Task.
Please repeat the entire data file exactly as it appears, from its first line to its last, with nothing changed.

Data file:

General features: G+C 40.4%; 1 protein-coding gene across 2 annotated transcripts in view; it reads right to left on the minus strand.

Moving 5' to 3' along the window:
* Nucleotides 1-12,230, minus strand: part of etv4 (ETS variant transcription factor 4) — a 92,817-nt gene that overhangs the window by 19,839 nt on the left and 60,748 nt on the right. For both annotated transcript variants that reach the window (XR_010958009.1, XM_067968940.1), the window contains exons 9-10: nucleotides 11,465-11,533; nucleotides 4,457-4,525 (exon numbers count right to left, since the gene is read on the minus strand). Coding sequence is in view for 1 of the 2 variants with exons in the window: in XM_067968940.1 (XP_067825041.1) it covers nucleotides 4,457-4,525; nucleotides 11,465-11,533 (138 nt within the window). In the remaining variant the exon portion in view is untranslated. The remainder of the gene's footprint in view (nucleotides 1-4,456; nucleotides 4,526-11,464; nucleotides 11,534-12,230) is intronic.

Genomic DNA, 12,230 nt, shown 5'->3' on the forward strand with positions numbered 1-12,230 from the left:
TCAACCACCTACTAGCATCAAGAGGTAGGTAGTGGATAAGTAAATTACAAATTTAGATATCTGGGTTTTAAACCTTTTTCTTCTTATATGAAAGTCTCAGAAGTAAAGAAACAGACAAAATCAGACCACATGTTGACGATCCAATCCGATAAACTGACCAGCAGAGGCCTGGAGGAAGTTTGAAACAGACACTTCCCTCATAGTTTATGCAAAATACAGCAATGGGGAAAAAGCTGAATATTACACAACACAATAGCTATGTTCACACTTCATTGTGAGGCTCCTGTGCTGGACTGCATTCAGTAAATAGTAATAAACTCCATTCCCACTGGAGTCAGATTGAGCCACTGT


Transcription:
General features: G+C 40.4%; 1 protein-coding gene across 2 annotated transcripts in view; it reads right to left on the minus strand.

Moving 5' to 3' along the window:
* Nucleotides 1-12,230, minus strand: part of etv4 (ETS variant transcription factor 4) — a 92,817-nt gene that overhangs the window by 19,839 nt on the left and 60,748 nt on the right. For both annotated transcript variants that reach the window (XR_010958009.1, XM_067968940.1), the window contains exons 9-10: nucleotides 11,465-11,533; nucleotides 4,457-4,525 (exon numbers count right to left, since the gene is read on the minus strand). Coding sequence is in view for 1 of the 2 variants with exons in the window: in XM_067968940.1 (XP_067825041.1) it covers nucleotides 4,457-4,525; nucleotides 11,465-11,533 (138 nt within the window). In the remaining variant the exon portion in view is untranslated. The remainder of the gene's footprint in view (nucleotides 1-4,456; nucleotides 4,526-11,464; nucleotides 11,534-12,230) is intronic.

Genomic DNA, 12,230 nt, shown 5'->3' on the forward strand with positions numbered 1-12,230 from the left:
TCAACCACCTACTAGCATCAAGAGGTAGGTAGTGGATAAGTAAATTACAAATTTAGATATCTGGGTTTTAAACCTTTTTCTTCTTATATGAAAGTCTCAGAAGTAAAGAAACAGACAAAATCAGACCACATGTTGACGATCCAATCCGATAAACTGACCAGCAGAGGCCTGGAGGAAGTTTGAAACAGACACTTCCCTCATAGTTTATGCAAAATACAGCAATGGGGAAAAAGCTGAATATTACACAACACAATAGCTATGTTCACACTTCATTGTGAGGCTCCTGTGCTGGACTGCATTCAGTAAATAGTAATAAACTCCATTCCCACTGGAGTCAGATTGAGCCACTGT